Comparison: here is the “Sarfaroshi Ki Tamaana” song as sung in the Bobby Deol version:

And in the Ajay version
Here is the “Mere Rang de Basanti Chola” number in the Bobby version:

And in the Ajay version.

 
So, Bobby Deol may have looked more like the real Bhagat Singh, but I liked the Ajay version better. In a nutshell: the Bobby-version of the story was hit-you-over-the-head whereas the Ajay-version was more subtle and actually more stirring for it.

 

Jenny K:  It may all come down to AR Rahman vs. Anand Raj Anand/ Surendra Singh Sodhi. Nobody beats the Rahm! And though I liked the Bhagat Singh version, I still think I like the Rang De Basanti version, just a tad better, as I said before… Aamir’s voice-over just gets me all shivery…what a guy!

Sunny Deol will always, sorry to say, beat out Bobby on acting talent whether or not he tries. He actually is very supportive of baby brother, but has, at least until recently, been the most visible star. His movie Gadar, holds the record for highest gross made for 2000-2009. He can really pull them in. Is that the first one you’ve seen him in? Have you watched Border yet?  Here’s one scene, the odds are against Sunny’s boys, 150 Hindustanis to 2000 Pakistanis but he’s going to give it all he’s got, attitude-wise.

And here’s a backround piece on the filming.

Border gives you the emotional side of “the women left behind” and also tells a real story about the 1971 Indo-Pakistani War where the Pakistani Air Force came in and surprise bombed 11 Indian air bases with no warning. Indira Ghandi sent her troops on all fronts, and beat them back so badly that the whole thing was over in 11 days with Pakistan ceding Bangladesh to independency. It’s the best of its kind in all ways, except, perhaps, for the “happy to go to war, dancing with my tank” song, which is catchy, if incongruous.

[next day]

Julie M:  Saw the first half of Border. I get that there’s some personal stuff there, but it’s still a war movie and I’m not a fan of war movies. Still, I’m enjoying Sunny Deol’s performance and Akshaye Khanna had one great scene where he blew the cr*p out of one guy, after having failed to do so at his first opportunity.  Tell me if it gets significantly better in the 2nd half, because I’m just about ready to quit.

  

Jenny K:  All I can say is that I liked Border…I found the performances good and I liked the personal back-stories. I think Sunny’s best scenes are in the second half, when things get toughest, but if you’re not liking it, you shouldn’t watch it.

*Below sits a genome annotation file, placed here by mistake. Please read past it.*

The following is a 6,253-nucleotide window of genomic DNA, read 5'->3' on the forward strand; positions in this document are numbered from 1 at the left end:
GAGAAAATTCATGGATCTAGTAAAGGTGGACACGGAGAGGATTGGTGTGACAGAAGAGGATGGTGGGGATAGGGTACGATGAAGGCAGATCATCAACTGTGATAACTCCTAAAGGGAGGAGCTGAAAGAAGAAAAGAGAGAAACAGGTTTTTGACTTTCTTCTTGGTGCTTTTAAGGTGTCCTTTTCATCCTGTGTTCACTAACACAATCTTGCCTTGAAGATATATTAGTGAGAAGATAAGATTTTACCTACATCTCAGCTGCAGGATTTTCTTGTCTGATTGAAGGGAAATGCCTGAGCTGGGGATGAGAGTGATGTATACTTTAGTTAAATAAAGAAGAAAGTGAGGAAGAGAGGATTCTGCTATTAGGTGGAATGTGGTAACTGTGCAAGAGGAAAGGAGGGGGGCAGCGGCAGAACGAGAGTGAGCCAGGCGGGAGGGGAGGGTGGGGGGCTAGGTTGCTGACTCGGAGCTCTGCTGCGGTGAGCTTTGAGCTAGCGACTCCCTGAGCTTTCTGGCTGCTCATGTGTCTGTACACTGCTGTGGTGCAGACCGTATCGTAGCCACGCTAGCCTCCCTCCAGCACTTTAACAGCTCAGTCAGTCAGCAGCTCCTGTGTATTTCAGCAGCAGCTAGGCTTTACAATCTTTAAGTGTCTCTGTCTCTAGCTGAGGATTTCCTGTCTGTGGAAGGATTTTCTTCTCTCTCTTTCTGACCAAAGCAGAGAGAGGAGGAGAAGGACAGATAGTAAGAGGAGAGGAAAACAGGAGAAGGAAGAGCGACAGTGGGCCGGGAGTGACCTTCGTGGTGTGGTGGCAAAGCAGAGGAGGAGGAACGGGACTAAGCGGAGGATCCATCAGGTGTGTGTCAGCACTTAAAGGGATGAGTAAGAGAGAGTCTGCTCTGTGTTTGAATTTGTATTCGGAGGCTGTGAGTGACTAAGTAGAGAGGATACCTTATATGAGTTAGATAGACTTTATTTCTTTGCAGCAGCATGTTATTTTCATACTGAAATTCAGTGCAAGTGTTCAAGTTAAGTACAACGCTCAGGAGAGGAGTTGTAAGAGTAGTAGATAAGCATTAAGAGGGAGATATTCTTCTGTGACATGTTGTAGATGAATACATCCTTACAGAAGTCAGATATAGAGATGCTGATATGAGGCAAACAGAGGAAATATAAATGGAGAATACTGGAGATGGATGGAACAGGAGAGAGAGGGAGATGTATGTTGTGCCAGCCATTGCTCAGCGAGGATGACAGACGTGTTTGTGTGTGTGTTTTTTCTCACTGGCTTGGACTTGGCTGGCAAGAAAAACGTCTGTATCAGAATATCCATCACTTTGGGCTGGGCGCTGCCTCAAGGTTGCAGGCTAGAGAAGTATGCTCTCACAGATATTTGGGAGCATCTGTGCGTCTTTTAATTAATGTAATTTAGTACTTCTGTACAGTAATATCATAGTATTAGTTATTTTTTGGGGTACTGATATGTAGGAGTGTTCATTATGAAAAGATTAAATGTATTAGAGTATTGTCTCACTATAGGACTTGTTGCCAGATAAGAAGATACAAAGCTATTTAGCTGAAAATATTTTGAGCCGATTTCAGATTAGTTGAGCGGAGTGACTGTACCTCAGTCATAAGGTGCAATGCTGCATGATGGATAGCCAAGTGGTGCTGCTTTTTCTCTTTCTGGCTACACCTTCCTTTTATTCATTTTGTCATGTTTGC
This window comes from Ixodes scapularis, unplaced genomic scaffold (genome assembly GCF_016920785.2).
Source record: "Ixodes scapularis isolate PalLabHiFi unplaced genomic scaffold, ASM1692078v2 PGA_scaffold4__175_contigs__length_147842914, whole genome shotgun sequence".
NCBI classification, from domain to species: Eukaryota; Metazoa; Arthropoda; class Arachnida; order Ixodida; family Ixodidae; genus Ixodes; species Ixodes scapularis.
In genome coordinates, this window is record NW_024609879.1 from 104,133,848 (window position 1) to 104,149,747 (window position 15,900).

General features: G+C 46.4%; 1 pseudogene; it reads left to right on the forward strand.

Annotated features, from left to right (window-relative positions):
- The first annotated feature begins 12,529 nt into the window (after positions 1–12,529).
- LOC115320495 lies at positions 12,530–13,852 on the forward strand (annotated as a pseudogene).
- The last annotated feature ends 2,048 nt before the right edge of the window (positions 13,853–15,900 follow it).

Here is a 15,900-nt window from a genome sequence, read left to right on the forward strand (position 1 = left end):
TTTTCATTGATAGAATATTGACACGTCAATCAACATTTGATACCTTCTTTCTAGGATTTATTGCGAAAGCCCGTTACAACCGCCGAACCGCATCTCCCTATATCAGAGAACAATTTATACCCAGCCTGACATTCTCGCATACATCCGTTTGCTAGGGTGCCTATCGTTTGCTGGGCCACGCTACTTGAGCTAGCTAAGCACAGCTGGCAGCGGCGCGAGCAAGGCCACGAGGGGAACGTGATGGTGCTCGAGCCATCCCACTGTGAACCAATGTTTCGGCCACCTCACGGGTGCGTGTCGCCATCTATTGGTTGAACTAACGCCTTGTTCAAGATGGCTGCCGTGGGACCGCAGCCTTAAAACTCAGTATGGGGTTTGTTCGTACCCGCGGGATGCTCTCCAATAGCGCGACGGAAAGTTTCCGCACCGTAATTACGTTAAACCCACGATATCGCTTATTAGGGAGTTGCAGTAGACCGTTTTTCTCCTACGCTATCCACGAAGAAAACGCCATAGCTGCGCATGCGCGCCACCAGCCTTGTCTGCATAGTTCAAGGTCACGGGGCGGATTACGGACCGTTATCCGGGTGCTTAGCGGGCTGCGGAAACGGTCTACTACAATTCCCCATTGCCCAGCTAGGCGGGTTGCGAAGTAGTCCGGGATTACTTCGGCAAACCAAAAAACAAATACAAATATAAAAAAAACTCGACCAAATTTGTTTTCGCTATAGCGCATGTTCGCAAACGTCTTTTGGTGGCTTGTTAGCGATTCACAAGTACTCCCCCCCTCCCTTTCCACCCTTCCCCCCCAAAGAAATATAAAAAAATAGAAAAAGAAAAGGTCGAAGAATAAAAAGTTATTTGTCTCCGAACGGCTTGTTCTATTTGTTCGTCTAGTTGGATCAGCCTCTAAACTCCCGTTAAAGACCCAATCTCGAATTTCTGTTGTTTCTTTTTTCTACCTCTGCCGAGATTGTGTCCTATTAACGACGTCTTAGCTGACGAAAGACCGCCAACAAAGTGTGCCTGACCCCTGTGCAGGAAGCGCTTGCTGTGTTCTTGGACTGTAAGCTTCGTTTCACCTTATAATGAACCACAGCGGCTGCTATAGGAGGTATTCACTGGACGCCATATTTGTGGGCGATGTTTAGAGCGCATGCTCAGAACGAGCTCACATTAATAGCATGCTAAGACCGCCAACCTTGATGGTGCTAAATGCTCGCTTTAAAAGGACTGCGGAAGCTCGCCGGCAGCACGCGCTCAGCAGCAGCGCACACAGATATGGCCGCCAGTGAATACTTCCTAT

Sonny doesn’t tend to do many comedies, so if you like him, you’d have to take him in some earnest, heroic drama, and this is one of the easiest to take, military-wise. Maybe you should see Gadar: Ek Prem Katha. Not my taste, but it was a Really Big Hit. Set during partition, about a Sikh guy falling for the Muslim girl he rescues and how they fight to stay together, despite religious differences. Sunny has played a lot of soldiers and sardars in his time.

He did one comedy recently, Yamla Pagla Deewana, with Bobby and their dad, Dharmendra, but it looked so PriyaDhawanish (my new term for unrelentingly slapstick) that I just couldn’t do it. Here’s the trailer, see what you think.

Julie M:  I’ll finish Border, then. So far the war aspect is overshadowing everything else, in my mind. B was very surprised when he saw me watching it, because he knows I don’t watch war movies.

 [the next day] 

 So I finished Border, finally, and you were right, it did get better. (I should always, always finish Indian films before I pass judgment on them!!)  The dyad of the characters played by Sunny and Akshaye was brilliantly done, and although a minor role, I enjoyed Jackie Shroff’s air force commander, as well. It was a treat to see Suniel Shetty portraying a young, idealistic soldier, given that previously I’ve only seen him in villain or criminal roles with a hard-etched face. Each of the characters who died (no spoilers here — given that it’s a war movie) performed acts of supreme heroism in defense of Mother India, and the scene where the Sunny Deol character got misty over the death of an enemy soldier was heart-wrenching.

However, I was unprepared for the absolute bloodiness and sheer length (probably close to 45 very intense minutes) of the final battle scene. War sure is hell, and the realism of it in Full Technicolor was probably quite shocking to audiences because it completely unhinged me–yet I had to keep watching. Here’s one of those scenes.